Don't like to read?
Iconic rock legend Charles (Charlie) Watts spent over half a century with the Rolling Stones. The 80-year-old drummer was surrounded by family when he passed away peacefully in a London hospital on Tuesday, Aug. 24, 2021. His publicist asked that everyone respect the privacy of his family, band members, and close friends during this difficult time.
His death comes after news broke earlier this month that Watts would not be joining the Rolling Stones’ No Filter Tour of U.S. stadiums set to begin in September. Vogue reported this is because he needed to recuperate after an undisclosed but successful medical procedure. On August 4, a Stones spokesperson explained: “I gather his doctors…concluded that he now needs proper rest and recuperation.”
Watts, who has been with the Rolling Stones since admitted his timing was a little off: “I am working hard to get fully fit but I have today accepted on the advice of the experts that this will take a while.”
Not wanting to disappoint ticketholders, he added, “I have asked my friend Steve Jordan to stand in for me.” His stand-in has worked on several Keith Richards recordings and has experience as a house band member for several late-night TV shows.
The stage will not be the same without him and his impeccable timing, according to Joe Gross for Rolling Stone Magazine. He recalled something Richards said in 1979:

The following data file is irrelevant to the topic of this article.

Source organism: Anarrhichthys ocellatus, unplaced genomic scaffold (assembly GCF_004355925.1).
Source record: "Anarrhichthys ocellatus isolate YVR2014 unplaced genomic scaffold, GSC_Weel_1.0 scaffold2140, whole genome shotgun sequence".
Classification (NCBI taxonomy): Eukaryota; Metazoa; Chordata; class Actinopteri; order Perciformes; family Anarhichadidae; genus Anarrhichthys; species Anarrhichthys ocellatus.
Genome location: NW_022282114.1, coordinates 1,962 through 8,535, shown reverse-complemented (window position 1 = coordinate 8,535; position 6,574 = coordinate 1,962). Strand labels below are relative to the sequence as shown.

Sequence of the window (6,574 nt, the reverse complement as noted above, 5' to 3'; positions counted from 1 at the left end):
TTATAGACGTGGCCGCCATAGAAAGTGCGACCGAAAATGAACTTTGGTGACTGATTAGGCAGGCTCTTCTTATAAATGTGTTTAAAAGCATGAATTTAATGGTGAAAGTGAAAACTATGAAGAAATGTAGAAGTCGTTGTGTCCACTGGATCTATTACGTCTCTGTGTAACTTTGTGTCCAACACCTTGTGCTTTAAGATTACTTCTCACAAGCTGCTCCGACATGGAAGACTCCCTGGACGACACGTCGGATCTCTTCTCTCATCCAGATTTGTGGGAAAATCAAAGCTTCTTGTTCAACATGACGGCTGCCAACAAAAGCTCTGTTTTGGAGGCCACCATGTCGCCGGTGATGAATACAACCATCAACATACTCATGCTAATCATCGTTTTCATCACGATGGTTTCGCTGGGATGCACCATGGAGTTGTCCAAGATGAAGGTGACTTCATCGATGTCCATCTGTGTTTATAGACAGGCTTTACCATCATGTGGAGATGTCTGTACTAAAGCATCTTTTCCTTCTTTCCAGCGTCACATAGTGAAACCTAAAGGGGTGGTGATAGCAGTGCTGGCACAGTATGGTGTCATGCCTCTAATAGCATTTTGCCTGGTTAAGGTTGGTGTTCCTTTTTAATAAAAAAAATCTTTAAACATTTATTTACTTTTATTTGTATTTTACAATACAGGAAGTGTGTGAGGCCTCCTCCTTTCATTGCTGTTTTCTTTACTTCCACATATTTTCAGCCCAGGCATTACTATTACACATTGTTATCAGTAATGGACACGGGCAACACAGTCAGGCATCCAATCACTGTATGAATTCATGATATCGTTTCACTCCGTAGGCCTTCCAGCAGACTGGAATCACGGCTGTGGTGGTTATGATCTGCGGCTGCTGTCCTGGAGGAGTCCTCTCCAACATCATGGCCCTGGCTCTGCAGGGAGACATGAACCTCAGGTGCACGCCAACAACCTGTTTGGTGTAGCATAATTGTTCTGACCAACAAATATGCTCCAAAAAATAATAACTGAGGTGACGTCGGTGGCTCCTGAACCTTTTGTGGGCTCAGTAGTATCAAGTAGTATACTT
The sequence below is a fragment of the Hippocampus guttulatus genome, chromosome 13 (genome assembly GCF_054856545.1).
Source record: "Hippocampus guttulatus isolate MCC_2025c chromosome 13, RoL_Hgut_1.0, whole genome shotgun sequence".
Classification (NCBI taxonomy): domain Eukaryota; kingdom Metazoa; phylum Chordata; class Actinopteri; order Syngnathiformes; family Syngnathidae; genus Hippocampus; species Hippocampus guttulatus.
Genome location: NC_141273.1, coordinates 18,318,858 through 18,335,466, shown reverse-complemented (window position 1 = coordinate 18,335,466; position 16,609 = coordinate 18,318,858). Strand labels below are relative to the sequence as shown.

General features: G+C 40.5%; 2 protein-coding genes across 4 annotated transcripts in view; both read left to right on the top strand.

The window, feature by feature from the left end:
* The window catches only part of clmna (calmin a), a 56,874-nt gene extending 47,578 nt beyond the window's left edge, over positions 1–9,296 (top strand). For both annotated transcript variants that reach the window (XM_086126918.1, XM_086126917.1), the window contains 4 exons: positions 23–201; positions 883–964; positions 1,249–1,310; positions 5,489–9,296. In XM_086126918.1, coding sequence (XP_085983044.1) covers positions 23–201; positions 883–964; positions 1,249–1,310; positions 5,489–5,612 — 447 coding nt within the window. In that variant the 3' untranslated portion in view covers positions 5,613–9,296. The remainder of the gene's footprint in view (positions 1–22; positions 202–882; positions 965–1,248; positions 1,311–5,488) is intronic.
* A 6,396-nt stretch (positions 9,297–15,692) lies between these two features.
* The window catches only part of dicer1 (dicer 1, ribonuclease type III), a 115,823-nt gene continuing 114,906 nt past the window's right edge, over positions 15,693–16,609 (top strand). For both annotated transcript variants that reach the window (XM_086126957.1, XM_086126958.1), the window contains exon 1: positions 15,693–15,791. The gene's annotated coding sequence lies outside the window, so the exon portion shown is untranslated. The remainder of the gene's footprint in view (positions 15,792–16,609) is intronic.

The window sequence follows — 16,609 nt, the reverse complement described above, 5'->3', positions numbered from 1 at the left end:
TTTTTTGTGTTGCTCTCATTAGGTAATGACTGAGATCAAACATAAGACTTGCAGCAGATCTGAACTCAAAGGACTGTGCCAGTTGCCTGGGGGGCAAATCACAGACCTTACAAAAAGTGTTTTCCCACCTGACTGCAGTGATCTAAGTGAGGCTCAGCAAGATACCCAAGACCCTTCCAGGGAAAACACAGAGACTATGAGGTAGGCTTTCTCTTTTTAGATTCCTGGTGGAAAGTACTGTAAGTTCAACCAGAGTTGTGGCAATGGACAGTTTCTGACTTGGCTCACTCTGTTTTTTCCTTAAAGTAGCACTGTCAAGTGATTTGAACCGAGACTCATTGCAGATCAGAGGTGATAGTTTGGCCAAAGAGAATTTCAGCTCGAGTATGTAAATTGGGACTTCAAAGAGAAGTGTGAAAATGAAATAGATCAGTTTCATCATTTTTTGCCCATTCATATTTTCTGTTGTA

‘Everybody thinks Mick and Keith are the Rolling Stones. If Charlie wasn’t doing what he’s doing on drums, that wouldn’t be true at all. You’d find out that Charlie Watts is the Stones.’
He had been with the band since January 1963 when he joined Brian Jones, Richards, and Mick Jagger. Throughout the past 58 years, he became one of the most prominent instrumentalists in rock and roll.
That is a significant achievement for a young man who never had any formal drum-playing instruction. He taught himself to play by listening to his favorite jazz musicians.
No cause of death was released. Even though plans were made for Steve Jordan to replace Watts in the upcoming tour, the band has not released a statement concerning any further changes.
Watts leaves behind Shirley Ann, his wife of 57 years, their daughter Seraphina, and granddaughter, Charlotte.
Written by Cathy Milne-Ware
Deadline: Charlie Watts Dies: Rolling Stones Drummer Was 80; by Greg Evans
Rolling Stone: Charlie Watts Dies: Rolling Stones Drummer Was 80; by Joe Gross
FOX News: Rolling Stones drummer Charlie Watts dead at 80; by Tyler McCarthy
Variety: Rolling Stones Drummer Charlie Watts Is ‘Unlikely’ to Join Group’s 2021 U.S. Tour; by Jem Aswad
Featured and Top Image Courtesy of Raph_PH’s Flickr Page – Creative Commons License